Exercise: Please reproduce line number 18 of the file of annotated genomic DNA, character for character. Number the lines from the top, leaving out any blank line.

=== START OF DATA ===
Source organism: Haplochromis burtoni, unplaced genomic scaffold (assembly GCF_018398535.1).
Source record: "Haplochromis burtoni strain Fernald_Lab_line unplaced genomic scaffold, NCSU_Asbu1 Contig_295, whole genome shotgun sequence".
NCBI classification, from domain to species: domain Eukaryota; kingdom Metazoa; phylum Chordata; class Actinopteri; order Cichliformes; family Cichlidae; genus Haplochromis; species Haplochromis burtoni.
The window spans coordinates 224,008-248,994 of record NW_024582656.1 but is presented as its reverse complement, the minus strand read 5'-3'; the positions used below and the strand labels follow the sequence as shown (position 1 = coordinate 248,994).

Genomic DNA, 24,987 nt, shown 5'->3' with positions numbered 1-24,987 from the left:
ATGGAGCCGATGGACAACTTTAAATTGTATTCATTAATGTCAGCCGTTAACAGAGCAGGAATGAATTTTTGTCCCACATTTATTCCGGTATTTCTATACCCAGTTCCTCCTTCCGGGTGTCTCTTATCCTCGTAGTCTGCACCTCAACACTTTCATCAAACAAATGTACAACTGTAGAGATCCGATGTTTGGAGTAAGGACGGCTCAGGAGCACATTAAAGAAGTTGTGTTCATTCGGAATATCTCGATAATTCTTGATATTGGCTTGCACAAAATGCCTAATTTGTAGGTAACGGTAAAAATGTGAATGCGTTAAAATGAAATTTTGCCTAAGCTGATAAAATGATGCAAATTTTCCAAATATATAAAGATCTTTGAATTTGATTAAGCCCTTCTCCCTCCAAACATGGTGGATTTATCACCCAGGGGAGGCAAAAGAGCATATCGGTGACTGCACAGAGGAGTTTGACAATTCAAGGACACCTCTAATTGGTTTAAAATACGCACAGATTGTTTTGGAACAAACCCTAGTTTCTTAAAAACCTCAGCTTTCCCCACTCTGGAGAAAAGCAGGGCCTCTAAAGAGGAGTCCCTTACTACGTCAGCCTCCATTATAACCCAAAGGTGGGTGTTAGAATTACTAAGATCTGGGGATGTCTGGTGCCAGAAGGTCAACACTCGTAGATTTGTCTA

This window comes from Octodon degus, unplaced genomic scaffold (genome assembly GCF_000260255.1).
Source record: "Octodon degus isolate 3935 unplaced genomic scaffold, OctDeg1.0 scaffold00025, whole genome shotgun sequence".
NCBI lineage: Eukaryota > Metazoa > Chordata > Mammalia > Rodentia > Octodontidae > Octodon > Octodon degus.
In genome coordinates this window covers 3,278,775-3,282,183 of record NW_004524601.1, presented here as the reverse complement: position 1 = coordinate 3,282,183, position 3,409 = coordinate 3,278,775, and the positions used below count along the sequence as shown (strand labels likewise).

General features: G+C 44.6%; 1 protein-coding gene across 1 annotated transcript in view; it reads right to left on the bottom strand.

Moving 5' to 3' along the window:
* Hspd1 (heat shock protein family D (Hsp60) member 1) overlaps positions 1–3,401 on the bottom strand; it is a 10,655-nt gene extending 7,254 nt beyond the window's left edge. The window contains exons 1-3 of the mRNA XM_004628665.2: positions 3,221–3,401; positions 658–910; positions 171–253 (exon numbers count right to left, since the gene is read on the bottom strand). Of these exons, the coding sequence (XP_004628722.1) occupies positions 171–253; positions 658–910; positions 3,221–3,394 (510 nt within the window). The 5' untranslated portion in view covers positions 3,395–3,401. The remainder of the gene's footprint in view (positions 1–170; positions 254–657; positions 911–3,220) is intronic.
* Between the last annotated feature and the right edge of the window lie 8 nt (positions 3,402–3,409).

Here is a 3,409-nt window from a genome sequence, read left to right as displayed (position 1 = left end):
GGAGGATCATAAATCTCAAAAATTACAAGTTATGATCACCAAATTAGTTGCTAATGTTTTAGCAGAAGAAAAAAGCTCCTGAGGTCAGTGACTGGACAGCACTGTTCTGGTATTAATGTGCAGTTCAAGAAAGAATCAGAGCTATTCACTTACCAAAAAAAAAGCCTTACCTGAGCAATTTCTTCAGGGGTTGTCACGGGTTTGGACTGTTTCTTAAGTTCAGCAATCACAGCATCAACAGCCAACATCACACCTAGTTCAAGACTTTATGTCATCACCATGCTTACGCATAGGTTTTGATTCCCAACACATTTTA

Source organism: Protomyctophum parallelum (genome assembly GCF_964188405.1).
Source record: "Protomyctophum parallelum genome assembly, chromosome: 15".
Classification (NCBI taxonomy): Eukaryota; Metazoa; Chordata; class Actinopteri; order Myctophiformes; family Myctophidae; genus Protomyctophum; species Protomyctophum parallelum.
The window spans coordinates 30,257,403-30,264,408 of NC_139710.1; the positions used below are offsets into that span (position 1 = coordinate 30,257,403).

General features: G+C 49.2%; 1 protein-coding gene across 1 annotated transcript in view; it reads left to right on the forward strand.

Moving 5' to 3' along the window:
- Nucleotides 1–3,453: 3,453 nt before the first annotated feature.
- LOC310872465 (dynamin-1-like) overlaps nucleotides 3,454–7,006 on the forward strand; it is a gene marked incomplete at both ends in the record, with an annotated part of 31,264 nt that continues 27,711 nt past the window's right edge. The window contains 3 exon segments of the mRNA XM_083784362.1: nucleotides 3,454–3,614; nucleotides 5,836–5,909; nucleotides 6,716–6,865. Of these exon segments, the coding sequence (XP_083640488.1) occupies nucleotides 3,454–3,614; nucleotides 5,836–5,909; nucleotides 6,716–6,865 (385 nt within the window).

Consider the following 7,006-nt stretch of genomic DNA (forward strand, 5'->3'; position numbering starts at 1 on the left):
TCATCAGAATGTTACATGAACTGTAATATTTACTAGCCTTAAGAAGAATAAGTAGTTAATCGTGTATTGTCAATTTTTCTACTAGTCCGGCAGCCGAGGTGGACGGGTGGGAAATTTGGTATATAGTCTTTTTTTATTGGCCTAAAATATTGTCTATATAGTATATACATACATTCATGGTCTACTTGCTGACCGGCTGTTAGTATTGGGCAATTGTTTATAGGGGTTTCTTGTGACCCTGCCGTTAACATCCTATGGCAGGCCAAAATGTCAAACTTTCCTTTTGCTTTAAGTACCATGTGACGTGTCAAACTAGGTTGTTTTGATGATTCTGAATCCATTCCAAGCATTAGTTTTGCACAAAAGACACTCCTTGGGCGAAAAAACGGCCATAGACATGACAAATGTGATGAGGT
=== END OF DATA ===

Source record: "Protomyctophum parallelum genome assembly, chromosome: 15".